Flexible Spending Accounts (FSA)

Employers may offer a health Flexible Spending Account (FSA) as part of their employee benefits programs. The FSA is funded by contributions from the employer and/or from employee salary reduction. The money can be used to reimburse employees for expenses related to medical insurance deductibles and co-pays, out-of-pocket medical treatments or supplies, and dependent healthcare expenses.

When employees contribute to a flexible spending arrangement, no employment or federal income taxes are deducted from the contribution. Any contributions to an FSA by an employer are excluded from the employee’s gross income which reduces the tax payments of the employer. Both employee and employer save money when using an FSA.

Health FSAs may be offered with other employer-provided benefits in a cafeteria plan. Employers have the flexibility to offer many combinations of benefits depending on how they design their plans. Employees are not required to have any other insurance to participate. Self-employed people cannot have a Health FSA.

Note that any money remaining in a flexible spending account at the end of the plan year cannot be carried over to the next year.

An FSA is allowed under the Internal Revenue Code Section 125 and covers all pre-tax dollars for non-reimbursed medical, dental and dependent care expenses. Other items that may be covered include insurance premiums, deductibles, co-payments, and non-covered services.

FSA deductions are removed from the employee’s paycheck before taxes, resulting in more take-home amount for the employee. Reimbursement requests under a Section 125 flexible spending plan are often submitted to a third party administrator, like Rocky Mountain Reserve. All claims will be verified for eligibility and paid out in a timely manner. This reduces nearly all of the employer’s administrative work associated with this benefit.

FSA and DCAP

The FSA program gives employees coverage on health-related expenses, subject to certain maximum amounts and reasonable conditions. Eyeglasses and orthodontia are two examples of health FSA expenses. Health FSAs are not allowed to reimburse insurance premiums.

Typical Health FSA. A cafeteria plan lets participants elect coverage under a health FSA with an annual limit up to $2,500—for example, $1,200. They pay for that coverage with pre-tax salary reduction dollars. The health FSA reimburses employees for medical and dental expenses not otherwise reimbursed (and for which participants will not seek reimbursement) under any other plan. A participant who elects the maximum $1,200 of coverage must reduce his or her annual taxable wages by $1,200 (the annual premium), thereby paying for the coverage with pre-tax dollars. Why would someone reduce their pay by $1,200 just to get the $1,200 back as reimbursement for medical expenses? The answer is, to realize tax savings under the health FSA.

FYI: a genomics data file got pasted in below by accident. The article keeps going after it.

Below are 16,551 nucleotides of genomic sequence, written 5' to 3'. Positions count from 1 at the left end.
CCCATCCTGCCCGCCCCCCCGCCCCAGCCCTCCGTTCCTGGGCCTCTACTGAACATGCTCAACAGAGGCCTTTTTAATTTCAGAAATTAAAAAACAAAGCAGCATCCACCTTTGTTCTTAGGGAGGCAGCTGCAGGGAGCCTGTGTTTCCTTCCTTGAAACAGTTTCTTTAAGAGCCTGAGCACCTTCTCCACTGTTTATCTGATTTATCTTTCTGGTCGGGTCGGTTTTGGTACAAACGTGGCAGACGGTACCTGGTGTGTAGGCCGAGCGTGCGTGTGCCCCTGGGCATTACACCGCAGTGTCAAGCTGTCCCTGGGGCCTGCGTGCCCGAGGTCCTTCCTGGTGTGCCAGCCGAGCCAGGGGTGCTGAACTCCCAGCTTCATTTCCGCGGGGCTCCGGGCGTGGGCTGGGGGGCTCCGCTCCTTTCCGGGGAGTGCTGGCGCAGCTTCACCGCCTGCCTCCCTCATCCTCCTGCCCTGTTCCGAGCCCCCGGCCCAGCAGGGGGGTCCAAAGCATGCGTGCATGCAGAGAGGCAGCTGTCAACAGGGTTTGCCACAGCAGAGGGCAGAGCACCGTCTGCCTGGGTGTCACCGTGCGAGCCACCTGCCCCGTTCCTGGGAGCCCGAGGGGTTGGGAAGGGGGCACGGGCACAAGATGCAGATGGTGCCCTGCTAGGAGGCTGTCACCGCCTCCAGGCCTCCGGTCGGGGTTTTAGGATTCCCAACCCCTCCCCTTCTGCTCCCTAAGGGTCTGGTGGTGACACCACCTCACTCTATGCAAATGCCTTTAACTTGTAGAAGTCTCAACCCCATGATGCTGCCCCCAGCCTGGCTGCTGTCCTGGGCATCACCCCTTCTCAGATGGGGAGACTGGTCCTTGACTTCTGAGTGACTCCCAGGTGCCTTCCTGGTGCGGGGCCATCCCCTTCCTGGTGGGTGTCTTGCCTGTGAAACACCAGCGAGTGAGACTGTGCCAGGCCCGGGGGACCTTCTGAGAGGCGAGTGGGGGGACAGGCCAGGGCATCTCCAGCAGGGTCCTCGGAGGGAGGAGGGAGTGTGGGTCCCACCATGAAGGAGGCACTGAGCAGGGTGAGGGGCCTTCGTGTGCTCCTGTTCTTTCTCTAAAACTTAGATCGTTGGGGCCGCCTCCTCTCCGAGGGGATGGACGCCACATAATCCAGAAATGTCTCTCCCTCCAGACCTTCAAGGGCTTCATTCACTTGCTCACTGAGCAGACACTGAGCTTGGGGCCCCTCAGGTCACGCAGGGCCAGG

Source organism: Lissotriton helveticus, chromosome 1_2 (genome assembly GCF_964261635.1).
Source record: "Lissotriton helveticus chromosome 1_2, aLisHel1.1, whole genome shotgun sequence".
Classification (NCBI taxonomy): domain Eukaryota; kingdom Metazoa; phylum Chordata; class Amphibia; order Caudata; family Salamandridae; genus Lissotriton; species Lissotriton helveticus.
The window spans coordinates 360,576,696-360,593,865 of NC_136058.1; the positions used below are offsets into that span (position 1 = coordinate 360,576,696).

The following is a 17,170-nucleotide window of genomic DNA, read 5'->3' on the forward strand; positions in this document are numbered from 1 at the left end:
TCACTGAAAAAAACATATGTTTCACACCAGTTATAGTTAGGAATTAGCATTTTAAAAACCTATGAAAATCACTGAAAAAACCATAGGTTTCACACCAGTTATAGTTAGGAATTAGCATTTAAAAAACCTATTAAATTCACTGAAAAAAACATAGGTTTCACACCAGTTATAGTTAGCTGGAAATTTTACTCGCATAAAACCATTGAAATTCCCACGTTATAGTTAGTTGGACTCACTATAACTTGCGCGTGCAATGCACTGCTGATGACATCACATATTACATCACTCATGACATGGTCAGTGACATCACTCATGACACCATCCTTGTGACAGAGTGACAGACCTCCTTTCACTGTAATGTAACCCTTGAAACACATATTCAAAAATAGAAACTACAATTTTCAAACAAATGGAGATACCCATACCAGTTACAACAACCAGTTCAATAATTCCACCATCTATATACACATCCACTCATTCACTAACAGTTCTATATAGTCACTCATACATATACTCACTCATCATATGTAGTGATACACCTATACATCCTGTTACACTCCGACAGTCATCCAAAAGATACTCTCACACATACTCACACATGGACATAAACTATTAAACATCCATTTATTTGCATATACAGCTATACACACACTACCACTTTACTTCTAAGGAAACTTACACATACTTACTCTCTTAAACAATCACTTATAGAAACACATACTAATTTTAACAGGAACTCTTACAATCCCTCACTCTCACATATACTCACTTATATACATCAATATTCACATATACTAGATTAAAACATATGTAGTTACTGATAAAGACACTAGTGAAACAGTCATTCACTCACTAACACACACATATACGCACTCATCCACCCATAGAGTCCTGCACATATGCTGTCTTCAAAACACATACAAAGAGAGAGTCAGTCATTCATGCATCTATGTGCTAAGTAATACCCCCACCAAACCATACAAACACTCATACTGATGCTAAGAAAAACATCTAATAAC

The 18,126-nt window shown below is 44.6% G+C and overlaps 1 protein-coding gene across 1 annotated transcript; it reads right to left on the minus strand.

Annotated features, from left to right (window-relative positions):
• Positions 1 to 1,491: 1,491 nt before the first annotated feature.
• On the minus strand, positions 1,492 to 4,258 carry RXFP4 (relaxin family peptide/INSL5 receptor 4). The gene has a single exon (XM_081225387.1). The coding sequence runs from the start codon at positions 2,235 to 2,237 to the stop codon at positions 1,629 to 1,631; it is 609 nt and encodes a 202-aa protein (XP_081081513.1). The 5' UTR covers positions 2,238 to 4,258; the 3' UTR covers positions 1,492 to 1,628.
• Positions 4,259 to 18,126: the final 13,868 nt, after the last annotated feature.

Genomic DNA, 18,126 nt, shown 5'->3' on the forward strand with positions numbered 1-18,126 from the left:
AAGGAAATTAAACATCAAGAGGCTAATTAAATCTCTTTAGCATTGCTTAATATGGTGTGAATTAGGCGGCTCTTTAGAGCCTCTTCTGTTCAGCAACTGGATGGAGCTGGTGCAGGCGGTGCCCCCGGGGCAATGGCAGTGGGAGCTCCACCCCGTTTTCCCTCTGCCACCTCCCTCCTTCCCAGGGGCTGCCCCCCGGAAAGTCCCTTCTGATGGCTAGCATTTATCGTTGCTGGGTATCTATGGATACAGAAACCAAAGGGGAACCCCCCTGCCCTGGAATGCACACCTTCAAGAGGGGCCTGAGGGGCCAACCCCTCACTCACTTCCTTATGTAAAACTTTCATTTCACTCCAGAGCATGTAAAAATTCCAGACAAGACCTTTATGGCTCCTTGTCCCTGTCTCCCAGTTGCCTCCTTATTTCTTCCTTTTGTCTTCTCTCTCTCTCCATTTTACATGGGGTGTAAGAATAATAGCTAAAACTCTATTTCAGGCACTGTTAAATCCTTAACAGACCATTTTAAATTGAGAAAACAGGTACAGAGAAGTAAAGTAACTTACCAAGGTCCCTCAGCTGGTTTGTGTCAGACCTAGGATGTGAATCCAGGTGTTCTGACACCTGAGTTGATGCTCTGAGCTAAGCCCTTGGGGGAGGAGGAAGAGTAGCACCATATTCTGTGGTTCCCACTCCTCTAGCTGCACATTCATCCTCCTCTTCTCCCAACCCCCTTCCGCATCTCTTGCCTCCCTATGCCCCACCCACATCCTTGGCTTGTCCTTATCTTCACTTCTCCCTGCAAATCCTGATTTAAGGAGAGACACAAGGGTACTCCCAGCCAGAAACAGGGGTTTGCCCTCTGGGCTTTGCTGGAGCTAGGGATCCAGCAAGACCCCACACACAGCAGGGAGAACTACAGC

DCAP stands for Dependent Care Assistance Program and is also a Flexible Spending Account. An employee can use a DCAP to be reimbursed for employment-related expenses that allow the employee and his or her spouse to be “gainfully employed.” Employment-related expenses apply only to certain individuals. Typical DCAP expenses are those incurred to have a babysitter or day-care provider take care of an employee’s child (under the age of 13) while Mom and Dad are both working, or to take care of a spouse or other tax dependent who lives with the employee and is incapable of self-care.

Typical DCAP. A cafeteria plan lets participants elect coverage under a DCAP with an annual limit of up to $5,000. They pay for that coverage with pre-tax salary reduction dollars. At the end of each month, the DCAP reimburses the dependent care expenses that they incur during the month. Assume that Jane elects the full $5,000 of coverage. She must reduce her taxable wages by $5,000 (the annual premium) to pay for the coverage. By participating in the DCAP, Jane would achieve tax savings but subject to additional factors that affect the calculation of the tax savings.

Like cafeteria plans, all FSAs must meet certain legal requirements. For example, only expenses that are incurred during the plan year can be reimbursed. “Incurred” means that services giving rise to the expense were provided. It does not matter when the expenses are paid. For example, an expense is incurred when an individual visits the medical practitioner, not when the practitioner’s bill is received or paid by the patient.